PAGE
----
And it did deserve to be a hit; there’s no question of that. Personally, I find the song at best uninteresting, at worst actively unpleasant, depending on my own mood, but as a crafted piece of work it’s quite extraordinarily well done. As it was being made for a big-budget film, even the demo was far more crafted than most of the finished tracks on this album, with Melcher cutting an instrumental track with such big names (and long-term colleagues) as Ry Cooder, Van Dyke Parks, and Jim Keltner — although it says everything about 80s attitudes that Keltner was hired, not to play the drums, but to come up with the drum machine part. Over this Love, Johnston, Jeff Foskett (who also played acoustic guitar), and Melcher layered vocals, and the demo was used to get the song on the Cocktail soundtrack. Only once that had been agreed did Jardine and Carl Wilson drop in their own vocals.
And the vocals are quite remarkable — Love, in particular, is in far better voice than normal, singing in his more comfortable baritone rather than his increasingly-strained tenor voice, while Johnston doubles him on the “everybody knows…” section, and Carl’s vocal on his short section is possibly the most memorable part of the track.
Brian Wilson, on the other hand, was not involved. Sources differ as to why that was — either the band deliberately excluded him because they considered him unreliable or, more likely, Landy kept him away from the session and didn’t inform him of it. Either way, this meant that when the track got to number one, Love had irrefutable proof that he could make a hit record without Brian Wilson…
Wipe Out (with the Fat Boys)
Songwriter: Bob Berryhil, Pat Connolly, Jim Fuller and Ron Wilson
Lead vocalist: Prince Markie Dee, Kool Rock-Ski, Buff Love a.k.a. The Human Beatbox, and Brian Wilson
The story goes that this track, from 1987, was originally going to be a collaboration with Run DMC, who approached the Beach Boys after the hip-hop act’s earlier success working with Aerosmith on “Walk This Way”. One can only imagine what such a collaboration would have been like — certainly, there was every chance it could have been dreadful, but it also could have revitalised the Beach Boys’ career in the same way that “Walk This Way” had for Aerosmith.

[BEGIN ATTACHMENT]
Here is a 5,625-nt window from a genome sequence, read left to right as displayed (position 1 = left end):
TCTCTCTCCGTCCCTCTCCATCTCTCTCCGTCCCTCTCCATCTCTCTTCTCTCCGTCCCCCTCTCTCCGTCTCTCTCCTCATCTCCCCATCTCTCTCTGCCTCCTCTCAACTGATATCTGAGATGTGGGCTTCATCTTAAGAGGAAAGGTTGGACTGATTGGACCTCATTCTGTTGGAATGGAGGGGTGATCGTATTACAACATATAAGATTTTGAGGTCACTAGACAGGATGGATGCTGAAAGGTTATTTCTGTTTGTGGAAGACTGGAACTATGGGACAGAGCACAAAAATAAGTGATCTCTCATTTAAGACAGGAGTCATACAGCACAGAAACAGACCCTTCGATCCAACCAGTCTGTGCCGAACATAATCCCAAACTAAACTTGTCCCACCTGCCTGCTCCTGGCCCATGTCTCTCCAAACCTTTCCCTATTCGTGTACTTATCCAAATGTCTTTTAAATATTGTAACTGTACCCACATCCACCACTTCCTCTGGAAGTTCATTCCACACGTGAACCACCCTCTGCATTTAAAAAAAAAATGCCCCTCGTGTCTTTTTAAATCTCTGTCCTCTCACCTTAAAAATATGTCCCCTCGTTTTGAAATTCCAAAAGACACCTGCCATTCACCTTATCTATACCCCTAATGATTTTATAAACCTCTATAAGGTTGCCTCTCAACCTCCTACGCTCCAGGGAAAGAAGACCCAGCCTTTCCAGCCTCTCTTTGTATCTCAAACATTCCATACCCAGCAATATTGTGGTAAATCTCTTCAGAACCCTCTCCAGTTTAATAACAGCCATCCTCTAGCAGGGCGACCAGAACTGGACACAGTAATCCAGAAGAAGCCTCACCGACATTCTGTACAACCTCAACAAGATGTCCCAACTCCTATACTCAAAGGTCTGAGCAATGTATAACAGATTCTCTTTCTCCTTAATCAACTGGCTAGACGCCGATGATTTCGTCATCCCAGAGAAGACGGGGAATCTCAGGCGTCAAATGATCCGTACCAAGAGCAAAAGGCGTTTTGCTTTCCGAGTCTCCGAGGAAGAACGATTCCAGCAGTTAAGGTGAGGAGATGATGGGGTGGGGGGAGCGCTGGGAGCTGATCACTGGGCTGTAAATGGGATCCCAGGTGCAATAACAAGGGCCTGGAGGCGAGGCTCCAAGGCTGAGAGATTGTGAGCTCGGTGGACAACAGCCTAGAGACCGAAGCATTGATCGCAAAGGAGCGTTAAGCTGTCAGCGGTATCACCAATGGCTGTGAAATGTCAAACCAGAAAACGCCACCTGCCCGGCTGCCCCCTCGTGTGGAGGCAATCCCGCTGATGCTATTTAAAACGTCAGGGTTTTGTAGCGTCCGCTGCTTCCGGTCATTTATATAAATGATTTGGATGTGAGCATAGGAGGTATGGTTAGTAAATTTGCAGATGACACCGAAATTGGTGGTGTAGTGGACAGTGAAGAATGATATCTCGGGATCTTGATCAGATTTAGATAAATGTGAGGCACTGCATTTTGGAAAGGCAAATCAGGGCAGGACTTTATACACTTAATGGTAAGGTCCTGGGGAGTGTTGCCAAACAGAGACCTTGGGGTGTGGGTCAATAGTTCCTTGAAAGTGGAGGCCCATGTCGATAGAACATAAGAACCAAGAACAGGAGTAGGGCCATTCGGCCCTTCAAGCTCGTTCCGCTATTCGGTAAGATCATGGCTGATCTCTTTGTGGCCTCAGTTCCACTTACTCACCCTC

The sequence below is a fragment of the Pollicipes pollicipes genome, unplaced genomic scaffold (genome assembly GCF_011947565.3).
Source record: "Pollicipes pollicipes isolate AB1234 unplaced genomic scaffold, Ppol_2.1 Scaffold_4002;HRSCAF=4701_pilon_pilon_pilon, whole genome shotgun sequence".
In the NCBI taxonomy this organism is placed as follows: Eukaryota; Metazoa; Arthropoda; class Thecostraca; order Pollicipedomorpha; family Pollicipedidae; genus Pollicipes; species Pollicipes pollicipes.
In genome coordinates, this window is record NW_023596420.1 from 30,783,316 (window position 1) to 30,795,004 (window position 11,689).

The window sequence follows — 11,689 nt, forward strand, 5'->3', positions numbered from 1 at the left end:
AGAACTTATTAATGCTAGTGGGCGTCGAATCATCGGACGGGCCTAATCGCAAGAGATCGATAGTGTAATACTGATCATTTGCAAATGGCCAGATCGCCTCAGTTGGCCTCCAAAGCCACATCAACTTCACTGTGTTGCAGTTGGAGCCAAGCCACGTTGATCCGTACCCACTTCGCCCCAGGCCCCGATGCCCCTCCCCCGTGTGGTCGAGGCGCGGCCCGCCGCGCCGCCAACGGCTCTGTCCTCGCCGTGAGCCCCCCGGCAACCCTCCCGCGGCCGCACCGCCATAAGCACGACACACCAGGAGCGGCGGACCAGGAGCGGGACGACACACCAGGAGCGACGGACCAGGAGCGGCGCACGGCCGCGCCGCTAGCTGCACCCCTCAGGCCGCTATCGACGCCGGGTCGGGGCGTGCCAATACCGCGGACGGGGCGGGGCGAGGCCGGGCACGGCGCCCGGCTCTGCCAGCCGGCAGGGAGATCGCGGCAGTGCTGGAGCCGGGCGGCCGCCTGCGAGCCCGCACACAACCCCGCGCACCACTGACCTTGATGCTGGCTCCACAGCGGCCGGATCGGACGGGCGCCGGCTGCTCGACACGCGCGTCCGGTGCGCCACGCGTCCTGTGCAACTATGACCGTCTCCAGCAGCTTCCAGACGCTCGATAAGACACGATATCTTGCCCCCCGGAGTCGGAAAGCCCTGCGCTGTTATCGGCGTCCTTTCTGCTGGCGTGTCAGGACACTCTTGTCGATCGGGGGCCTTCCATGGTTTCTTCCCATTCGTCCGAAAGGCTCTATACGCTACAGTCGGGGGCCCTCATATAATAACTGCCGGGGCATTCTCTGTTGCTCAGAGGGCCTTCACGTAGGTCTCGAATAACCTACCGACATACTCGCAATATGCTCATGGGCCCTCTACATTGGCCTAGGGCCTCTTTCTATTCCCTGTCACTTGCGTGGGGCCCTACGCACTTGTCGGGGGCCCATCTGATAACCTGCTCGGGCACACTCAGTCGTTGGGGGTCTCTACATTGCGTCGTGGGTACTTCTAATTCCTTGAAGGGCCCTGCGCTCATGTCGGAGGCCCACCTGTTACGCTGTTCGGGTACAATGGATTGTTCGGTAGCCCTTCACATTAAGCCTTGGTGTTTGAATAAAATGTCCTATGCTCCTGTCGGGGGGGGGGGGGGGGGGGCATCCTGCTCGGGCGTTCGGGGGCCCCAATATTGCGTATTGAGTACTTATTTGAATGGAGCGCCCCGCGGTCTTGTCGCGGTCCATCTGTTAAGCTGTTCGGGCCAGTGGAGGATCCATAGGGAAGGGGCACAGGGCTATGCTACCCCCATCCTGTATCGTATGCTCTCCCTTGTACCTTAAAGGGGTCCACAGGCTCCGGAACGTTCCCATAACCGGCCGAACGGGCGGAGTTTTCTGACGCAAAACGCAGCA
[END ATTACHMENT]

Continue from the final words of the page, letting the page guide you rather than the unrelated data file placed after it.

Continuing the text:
Instead, allegedly because Mike Love thought it would be more commercial, though reliable information about this track is hard to find, it was decided that the Beach Boys should guest on a track by novelty rappers The Fat Boys, whose main claim to fame was that they were, indeed, fat.
The chosen track for the collaboration was a remake of the Surfaris’ classic instrumental “Wipe Out”, whose most distinctive aspect was its frenzied, bacchanalian, drumming — so naturally it was decided to take the track at a slower speed and use a dull drum machine part instead. While the Fat Boys rapped about going for a ride to the beach and meeting “the real Beach Boys”, a stack of overly-processed Brians sing the words “wipe out” and “wah wah wah” over and over, all feeling drained from the vocal by the production in a desperate attempt to make him sound something like in tune.
While Love, Jardine, and Johnston all appear in the video (there were apparently some lows to which Carl Wilson wouldn’t stoop), Jardine and Johnston are not audible on the track. While Gary Usher, who assisted in the production (credits: “Produced by Albert Cabrera and Tony Moran (Little Rascals) in association with the Beach Boys, co-produced by Darren Robinson and Damon Wimbley”), claimed that all the Beach Boys were present for at least one session, all that can be heard is multi-tracked Brian and what may be Love on the bass part.
Rather surprisingly, the track reached number twelve on the Billboard chart (and number ten on their R&B chart), and actually made number two in the UK, becoming their biggest hit other than “Do It Again” and “Good Vibrations”. This meant that the song stayed in the band’s live repertoire for far longer than was decent, with Billy Hinsche rapping.
Make It Big
Songwriter: Terry Melcher, Bob House and Mike Love
Lead vocalist: Carl Wilson and Mike Love
And the final new song on the album is a track that was recorded for the film Troop Beverly Hills. The song is built around a synth riff that sounds like…well, like every other bad rock song built around a synth riff for a poor eighties film. It could be Huey Lewis, or Kenny Loggins, or Survivor, or any of a thousand other identical awful excuses for music.
Over this riff is…not a song, exactly, because “song” implies something more structured than this. There are several things that seem to be trying to be hooks, joined together into a twelve-and-a-half-bar pseudo-chorus sung with more gusto than it deserves by Carl Wilson, there’s a sixteen-bar verseish sung by Mike (with a bit of Al), and there are some repetitions of the main “make it big” line. But at no point does this cohere into anything like a workable song, rather than a few half-arsed ideas glued together by synth riffs and sax solos. The lyrics, meanwhile, are motivational-poster pabulum.
I really don’t like talking about what, despite appearances, are my favourite band like this. But the fact is, Still Cruisin’ as a whole, and this song in particular, are lazy, half-thought-out, and bland, the epitome of “will this do?” MTV-era mediocrity. And sadly, this was not the worst they would do. There was still a further depth to which they would sink…